The research described here is a collaborative project between the Viet Nam Ministry of Fisheries and the WorldFish Center (formerly ICLARM). It was done in Khanh Hoa Province, Viet Nam, where there is an important seafood and aquaculture sector. This area was selected because large numbers of shrimp ponds and hatcheries have been built there and many other forms of aquaculture, e.g., cage-culture for spiny lobsters also occur in the area. The existing infrastructure and aquaculture activities assisted the authors to develop and test methods for farming sandfish in shrimp ponds, either as an alternative crop or in polyculture. Shrimp disease problems here, as in many other countries, mean that ponds are often left empty and farmers are interested in new aquaculture species and management systems. The cage and pen-based culture industry also offered opportunities to test grow-out methods directly on the seabed.

One potential problem facing the project initially was the reported scarcity of sandfish in the Province. Of the four major bays along the Khanh Hoa coastline (Van Phong, Nha Phu, Nha Trang and Cam Ranh) sandfish were thought to occur only in Cam Ranh. Elsewhere, it was believed that they had been fished to local extinction and that none had been caught in the past decade or so. This turned out to be incorrect. Small-scale commercial landings were still being made in Van Phong, and a few sandfish were found in the Nha Trang area. In Cam Ranh, commercial fishing was still continuing, and some farmers also try to rear small collected sandfish to larger sizes in ponds. A strip of land 300 m wide along the eastern side of this bay, which is closed to fishing by the military, may have helped to keep stocks in better condition there than elsewhere.

Methods and results

Experiments with collected sandfish

Sandfish were bought for broodstock from dealers in Cam Ranh, about 60 km south of Nha Trang. They were small, typically averaging between 150 and 200 g. These individuals could only be spawned once (in February) during the first year. After some months of ongrowing in sandy ponds they had increased their weight to an average of 260 g. Lacking hatchery produced juveniles (or wild sandfish below about 70 g) there were limits to the tank trials that could be done in the first year. However, trials were possible in constructed pens and rented ponds and data were collected from wild sandfish (Pitt et al., 2001).

Very short-term growth trials are rather inaccurate because weight is difficult to ascertain accurately. There was a weight loss of about 4 % on drying adult sandfish for 15 minutes and similar changes due to voiding sand contents over 2-3 days. However, individual short term weight fluctuations, due presumably to changes in the amount of water held inside the body cavity, were often several times larger. These were sometimes caused by conditions during short term storage or transport. Overcrowding in bags or baskets led to swelling by 10-20 % or even more. Sometimes the causes were unknown, perhaps linked with salinity changes.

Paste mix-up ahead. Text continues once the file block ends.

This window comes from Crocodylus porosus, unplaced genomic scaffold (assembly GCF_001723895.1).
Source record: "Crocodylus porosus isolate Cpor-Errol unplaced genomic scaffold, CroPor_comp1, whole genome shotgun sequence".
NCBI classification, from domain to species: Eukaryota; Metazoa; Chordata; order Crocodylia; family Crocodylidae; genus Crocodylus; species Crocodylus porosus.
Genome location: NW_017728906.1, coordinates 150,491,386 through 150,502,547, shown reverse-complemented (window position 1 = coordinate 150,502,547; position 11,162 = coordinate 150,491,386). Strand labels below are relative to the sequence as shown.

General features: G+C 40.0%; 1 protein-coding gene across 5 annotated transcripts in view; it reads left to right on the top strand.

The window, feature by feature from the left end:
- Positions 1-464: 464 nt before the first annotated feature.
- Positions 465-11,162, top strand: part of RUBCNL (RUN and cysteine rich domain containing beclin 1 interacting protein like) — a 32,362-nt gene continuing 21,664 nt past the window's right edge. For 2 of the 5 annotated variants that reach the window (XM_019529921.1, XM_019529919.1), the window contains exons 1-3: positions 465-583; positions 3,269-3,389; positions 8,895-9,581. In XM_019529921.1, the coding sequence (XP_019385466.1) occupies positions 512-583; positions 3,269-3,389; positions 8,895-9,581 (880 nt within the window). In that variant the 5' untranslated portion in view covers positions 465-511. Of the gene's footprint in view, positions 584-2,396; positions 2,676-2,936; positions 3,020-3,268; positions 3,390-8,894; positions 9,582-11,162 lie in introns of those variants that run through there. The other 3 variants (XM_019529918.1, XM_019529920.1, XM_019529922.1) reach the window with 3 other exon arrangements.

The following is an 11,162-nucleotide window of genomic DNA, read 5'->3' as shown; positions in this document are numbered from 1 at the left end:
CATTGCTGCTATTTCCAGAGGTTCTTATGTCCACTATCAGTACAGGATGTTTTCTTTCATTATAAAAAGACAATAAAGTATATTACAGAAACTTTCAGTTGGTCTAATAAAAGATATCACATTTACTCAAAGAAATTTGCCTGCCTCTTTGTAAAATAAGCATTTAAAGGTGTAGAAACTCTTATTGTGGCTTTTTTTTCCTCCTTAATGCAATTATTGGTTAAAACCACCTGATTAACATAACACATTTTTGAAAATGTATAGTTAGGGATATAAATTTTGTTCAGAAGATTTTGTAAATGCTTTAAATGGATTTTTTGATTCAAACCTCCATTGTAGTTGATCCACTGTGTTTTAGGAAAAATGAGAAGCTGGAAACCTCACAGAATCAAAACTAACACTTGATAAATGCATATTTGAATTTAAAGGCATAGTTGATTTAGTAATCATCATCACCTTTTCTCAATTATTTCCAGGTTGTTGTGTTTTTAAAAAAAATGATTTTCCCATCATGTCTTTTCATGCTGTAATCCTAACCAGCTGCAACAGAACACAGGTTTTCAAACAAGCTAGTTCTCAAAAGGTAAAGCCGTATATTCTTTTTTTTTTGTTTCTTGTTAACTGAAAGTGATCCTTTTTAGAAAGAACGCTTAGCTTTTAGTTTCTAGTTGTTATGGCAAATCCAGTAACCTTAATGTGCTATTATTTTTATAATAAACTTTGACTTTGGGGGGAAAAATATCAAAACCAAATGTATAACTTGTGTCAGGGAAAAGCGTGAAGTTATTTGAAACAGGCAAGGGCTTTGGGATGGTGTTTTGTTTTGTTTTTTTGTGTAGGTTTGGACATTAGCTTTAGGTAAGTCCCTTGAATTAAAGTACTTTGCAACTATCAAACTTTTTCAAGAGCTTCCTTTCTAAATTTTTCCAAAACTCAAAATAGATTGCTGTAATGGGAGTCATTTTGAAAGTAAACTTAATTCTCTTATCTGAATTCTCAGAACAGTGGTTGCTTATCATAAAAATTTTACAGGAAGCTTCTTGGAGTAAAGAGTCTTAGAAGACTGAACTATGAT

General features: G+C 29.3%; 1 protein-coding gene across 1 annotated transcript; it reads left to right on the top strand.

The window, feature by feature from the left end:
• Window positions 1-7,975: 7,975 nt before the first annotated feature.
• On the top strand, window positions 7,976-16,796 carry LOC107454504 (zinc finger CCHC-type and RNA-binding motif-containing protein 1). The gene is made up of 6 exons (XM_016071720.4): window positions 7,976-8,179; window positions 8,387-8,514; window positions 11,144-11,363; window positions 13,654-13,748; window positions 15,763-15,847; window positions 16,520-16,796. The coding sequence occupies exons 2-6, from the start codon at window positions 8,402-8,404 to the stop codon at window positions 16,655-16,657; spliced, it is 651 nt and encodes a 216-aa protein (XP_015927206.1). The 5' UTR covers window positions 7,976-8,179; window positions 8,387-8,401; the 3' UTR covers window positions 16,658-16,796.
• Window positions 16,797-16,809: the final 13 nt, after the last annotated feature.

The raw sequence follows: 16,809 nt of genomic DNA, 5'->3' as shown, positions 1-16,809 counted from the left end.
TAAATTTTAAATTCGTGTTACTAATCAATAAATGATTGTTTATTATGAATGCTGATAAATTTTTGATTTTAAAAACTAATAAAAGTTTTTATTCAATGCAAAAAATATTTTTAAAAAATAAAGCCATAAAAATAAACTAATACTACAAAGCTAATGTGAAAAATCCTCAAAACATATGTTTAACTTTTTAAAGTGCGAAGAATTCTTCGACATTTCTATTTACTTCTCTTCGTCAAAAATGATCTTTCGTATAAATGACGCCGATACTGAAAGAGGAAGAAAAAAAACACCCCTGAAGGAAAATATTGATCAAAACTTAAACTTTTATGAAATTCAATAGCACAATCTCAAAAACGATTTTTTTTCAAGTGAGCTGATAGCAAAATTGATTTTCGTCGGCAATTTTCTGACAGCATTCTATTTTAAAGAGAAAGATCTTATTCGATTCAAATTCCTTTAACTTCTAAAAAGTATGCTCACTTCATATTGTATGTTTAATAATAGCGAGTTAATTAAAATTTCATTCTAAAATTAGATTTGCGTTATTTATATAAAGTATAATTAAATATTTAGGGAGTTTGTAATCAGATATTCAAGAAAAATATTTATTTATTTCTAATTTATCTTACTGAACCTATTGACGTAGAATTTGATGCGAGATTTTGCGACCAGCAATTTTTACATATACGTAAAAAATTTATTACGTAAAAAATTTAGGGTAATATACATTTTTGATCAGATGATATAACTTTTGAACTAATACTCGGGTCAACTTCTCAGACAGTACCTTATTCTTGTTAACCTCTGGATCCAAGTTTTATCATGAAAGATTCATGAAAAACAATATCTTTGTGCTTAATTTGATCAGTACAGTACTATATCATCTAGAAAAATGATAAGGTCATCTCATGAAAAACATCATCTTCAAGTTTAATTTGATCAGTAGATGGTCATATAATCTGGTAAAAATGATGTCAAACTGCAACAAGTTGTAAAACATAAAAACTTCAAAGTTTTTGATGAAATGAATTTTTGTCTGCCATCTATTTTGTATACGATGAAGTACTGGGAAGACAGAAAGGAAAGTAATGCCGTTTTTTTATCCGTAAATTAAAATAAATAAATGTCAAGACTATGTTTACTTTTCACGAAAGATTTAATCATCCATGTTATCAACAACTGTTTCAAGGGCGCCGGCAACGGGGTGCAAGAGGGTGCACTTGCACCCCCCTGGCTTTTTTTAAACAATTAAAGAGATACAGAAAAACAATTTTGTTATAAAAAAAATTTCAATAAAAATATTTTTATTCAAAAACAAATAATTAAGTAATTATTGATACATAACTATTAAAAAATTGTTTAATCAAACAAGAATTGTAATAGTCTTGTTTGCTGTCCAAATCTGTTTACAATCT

Sandfish in bare tanks, fed on shrimp pellets or unfed, all lost weight, with animals in the fed tanks losing weight more rapidly than those that were unfed. In tanks with sand, weights were maintained, with little difference among sandfish fed with different diets, i.e., chick feed or wheat flour mixed with shrimp pellets, with algae Gracilaria sp., or sea grass. Another interesting observation is that a wide range of finely ground vegetable materials were eaten and defecated, without apparent change of form or colour.

In ponds, sandfish grew at about 1-3 g per day, showing an inverse relation with stocking density. Two attempts to look at different densities and different substrates were cut short by major mortalities caused by heavy rain and stratification. However, there was some indication of a negative density effect and slight advantage of sandy over hard or muddy substrates.

Seabed pens proved useful for holding small numbers of sandfish. Survival was generally very good. Growth rates appeared lower than in ponds, and depended on both location and density.

Spawning and larval rearing

A pen of 800 m2 was stocked with 392 wild sandfish (average weight of 138 g) in July 2001. These were used regularly as broodstock. After 16 months, the remaining 203 sea cucumbers had to be maintained at higher densities due to relocation of the pens on the farm where the work was done. Hatchery produced second generation broodstock were stored nearby in a 450 m2 pond.

After further rearing in ponds or pens, broodstock became much easier to spawn. As well as being bigger, they may secrete some chemical to coordinate gonad maturation between themselves, as found for the sea cucumber Cucumaria frondosa (Hamel and Mercier, 1999). In New Caledonia, it was also observed that even very large, newly collected sandfish were difficult to spawn. Individuals that had been held in a pond for some months were easier to induce to spawn. Although newly collected wild sandfish were generally used with relative success for spawning in Solomon Islands these had often come from dense lagoon populations.